In the eyes of the council, that could mean virtually any project within the Delta watershed, which begins at the tip of the Sacramento River in the northeast corner of the state at the Oregon border and rambles as far south as Fresno. But the council’s reach would not stop there. It would also include the bulk of the San Francisco Bay Area as well as the massive downstream regions in Southern California that draw their water from through-Delta flows. In all, potentially two-thirds of the state’s waterways would fall under the council’s regulatory control, in theory giving it the power to regulate a significant amount of development outside the actual Delta.
That possibility has drawn a crescendo of opposition from both water agencies and statewide business interests, from power players like the California Chamber of Commerce and the California Building Industry Association to small regional entities like the Fair Oaks Water District in Sacramento County. In April, almost 60 representatives of these organizations signed a protest letter sent to the council by the Association of California Water Agencies. With approximately 450 member agencies, the association is the largest of its kind in the nation.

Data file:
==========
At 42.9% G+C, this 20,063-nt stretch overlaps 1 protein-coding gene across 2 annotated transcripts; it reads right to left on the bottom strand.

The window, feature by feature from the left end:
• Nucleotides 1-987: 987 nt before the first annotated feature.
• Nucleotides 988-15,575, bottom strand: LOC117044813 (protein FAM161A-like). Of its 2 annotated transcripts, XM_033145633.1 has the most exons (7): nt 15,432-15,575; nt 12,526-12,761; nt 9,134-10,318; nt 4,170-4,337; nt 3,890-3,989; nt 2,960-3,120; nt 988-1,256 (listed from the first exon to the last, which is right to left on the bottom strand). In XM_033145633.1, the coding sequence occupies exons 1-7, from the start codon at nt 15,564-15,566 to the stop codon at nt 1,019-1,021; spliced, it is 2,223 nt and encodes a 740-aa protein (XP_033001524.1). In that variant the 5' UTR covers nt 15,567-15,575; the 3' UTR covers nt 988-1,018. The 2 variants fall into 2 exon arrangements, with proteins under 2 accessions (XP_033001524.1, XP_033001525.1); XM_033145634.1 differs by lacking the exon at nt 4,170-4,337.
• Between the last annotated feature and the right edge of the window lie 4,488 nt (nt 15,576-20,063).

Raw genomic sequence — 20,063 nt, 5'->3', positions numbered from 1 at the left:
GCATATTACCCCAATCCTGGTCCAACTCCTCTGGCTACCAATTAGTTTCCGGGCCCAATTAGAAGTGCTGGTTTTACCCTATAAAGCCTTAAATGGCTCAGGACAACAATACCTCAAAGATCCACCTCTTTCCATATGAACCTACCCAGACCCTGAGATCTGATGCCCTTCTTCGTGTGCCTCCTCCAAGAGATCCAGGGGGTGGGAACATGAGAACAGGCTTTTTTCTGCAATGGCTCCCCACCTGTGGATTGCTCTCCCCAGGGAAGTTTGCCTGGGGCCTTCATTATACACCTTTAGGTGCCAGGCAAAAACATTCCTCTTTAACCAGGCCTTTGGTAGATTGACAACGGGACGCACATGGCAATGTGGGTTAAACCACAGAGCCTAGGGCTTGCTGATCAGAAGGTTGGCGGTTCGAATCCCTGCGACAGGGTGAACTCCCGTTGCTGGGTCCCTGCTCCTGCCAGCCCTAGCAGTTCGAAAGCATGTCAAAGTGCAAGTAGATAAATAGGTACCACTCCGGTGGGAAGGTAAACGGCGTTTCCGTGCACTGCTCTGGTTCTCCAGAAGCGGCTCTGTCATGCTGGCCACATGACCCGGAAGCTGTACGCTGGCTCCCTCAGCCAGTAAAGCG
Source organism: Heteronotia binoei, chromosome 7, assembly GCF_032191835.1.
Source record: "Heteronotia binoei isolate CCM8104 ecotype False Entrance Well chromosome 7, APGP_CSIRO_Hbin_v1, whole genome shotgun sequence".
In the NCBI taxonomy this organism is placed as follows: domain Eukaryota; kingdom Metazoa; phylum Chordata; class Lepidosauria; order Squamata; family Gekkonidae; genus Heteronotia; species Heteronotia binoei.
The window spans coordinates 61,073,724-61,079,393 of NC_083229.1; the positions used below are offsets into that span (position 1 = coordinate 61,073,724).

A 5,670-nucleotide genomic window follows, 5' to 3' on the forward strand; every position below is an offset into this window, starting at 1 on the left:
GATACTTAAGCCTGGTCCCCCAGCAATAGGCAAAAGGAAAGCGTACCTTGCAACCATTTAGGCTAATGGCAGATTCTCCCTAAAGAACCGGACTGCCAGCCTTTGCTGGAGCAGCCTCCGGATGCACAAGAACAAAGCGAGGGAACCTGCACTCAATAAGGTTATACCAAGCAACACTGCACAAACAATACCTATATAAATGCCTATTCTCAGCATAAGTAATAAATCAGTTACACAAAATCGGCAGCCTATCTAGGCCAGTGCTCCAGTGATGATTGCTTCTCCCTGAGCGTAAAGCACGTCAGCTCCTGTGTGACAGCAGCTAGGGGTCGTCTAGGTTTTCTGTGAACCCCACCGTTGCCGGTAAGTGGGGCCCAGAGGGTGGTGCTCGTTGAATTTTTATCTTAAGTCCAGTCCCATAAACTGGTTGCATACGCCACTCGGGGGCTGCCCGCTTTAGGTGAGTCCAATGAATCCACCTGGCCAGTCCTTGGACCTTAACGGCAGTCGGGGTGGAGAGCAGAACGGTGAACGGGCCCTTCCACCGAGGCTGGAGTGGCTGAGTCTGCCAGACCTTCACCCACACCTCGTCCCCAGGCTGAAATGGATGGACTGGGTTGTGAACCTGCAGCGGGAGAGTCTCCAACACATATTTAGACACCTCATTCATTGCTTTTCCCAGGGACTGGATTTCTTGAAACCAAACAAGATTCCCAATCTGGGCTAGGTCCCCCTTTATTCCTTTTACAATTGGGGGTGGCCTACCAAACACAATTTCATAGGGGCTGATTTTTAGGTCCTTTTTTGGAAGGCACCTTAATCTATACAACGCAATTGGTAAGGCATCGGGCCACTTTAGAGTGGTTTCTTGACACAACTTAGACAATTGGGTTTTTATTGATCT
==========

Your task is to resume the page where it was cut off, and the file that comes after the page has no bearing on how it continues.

“This is not really a debate about water. It’s about economic development.”
John Woodling, executive director, Regional Water Authority
“We are really concerned about the direction the Delta Stewardship Council is heading,” says the association’s Executive Director Tim Quinn. “They really want to be a regulatory force at the retail-water supply level.”